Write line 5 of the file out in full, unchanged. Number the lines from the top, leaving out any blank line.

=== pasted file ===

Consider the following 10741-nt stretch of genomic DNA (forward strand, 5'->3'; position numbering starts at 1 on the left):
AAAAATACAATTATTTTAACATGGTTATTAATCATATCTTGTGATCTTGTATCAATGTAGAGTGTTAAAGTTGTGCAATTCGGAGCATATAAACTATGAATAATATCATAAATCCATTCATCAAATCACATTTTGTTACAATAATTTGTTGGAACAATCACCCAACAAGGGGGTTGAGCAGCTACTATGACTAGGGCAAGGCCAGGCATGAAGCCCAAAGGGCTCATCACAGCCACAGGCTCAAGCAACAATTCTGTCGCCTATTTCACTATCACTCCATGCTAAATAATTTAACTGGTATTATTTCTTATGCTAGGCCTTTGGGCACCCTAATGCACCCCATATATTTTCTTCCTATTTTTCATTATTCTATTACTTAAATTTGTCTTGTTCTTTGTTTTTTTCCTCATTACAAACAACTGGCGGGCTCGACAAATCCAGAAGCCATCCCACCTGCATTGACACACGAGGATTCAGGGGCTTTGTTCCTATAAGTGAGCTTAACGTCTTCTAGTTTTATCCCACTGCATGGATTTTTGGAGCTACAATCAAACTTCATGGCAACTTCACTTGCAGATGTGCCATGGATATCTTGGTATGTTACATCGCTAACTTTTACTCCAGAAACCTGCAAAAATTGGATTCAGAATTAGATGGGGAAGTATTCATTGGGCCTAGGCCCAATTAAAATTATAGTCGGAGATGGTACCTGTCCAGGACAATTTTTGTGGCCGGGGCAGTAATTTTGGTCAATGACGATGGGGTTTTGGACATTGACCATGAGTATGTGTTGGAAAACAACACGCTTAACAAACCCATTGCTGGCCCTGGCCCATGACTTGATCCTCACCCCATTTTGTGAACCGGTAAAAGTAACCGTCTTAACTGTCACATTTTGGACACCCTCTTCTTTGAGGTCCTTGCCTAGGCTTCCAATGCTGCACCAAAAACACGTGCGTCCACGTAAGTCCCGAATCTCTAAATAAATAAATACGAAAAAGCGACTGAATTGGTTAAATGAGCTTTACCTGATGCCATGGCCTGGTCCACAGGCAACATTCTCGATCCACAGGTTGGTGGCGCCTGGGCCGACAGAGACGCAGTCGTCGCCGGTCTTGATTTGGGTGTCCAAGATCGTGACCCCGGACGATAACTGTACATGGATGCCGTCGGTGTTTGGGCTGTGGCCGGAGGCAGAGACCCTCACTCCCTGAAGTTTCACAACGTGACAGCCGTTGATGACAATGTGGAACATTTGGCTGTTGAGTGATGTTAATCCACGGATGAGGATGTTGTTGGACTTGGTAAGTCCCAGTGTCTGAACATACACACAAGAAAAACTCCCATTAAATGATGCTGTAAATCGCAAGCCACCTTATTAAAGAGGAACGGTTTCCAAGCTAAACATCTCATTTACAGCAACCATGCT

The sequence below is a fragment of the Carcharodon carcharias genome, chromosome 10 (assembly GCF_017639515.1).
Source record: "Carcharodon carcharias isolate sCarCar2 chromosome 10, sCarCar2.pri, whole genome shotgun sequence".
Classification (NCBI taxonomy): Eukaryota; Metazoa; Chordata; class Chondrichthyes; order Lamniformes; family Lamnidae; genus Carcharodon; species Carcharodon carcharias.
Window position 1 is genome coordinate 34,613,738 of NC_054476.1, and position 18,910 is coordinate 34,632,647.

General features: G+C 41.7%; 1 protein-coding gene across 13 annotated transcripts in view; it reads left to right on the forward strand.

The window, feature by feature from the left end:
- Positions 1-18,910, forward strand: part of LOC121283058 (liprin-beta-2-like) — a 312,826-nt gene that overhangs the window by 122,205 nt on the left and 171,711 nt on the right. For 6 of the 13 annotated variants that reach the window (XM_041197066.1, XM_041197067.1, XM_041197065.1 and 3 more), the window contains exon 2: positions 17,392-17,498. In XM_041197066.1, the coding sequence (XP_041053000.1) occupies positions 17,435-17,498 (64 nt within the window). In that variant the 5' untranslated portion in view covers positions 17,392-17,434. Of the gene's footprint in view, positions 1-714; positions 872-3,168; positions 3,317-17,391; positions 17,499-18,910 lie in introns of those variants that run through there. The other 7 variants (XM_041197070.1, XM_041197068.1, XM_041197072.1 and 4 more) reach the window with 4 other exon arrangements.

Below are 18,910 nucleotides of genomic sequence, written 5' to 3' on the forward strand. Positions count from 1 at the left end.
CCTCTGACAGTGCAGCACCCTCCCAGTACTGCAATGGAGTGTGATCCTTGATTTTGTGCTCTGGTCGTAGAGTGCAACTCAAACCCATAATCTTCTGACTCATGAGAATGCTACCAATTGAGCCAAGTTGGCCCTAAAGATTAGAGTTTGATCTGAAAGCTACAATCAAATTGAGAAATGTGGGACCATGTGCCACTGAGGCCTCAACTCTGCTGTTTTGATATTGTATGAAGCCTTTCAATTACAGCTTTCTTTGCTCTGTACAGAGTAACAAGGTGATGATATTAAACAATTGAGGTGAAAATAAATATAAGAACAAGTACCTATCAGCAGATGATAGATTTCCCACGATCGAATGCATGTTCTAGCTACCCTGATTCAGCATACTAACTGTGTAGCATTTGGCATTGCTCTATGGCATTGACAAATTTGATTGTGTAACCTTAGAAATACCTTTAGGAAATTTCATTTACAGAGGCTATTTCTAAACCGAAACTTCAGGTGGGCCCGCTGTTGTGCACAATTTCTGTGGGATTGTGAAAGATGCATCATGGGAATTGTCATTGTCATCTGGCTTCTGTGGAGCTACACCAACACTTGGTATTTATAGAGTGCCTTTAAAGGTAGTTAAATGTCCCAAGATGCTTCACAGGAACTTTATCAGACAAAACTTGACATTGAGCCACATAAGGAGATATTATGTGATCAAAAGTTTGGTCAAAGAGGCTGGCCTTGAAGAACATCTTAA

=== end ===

Classification (NCBI taxonomy): Eukaryota; Metazoa; Chordata; class Chondrichthyes; order Lamniformes; family Lamnidae; genus Carcharodon; species Carcharodon carcharias.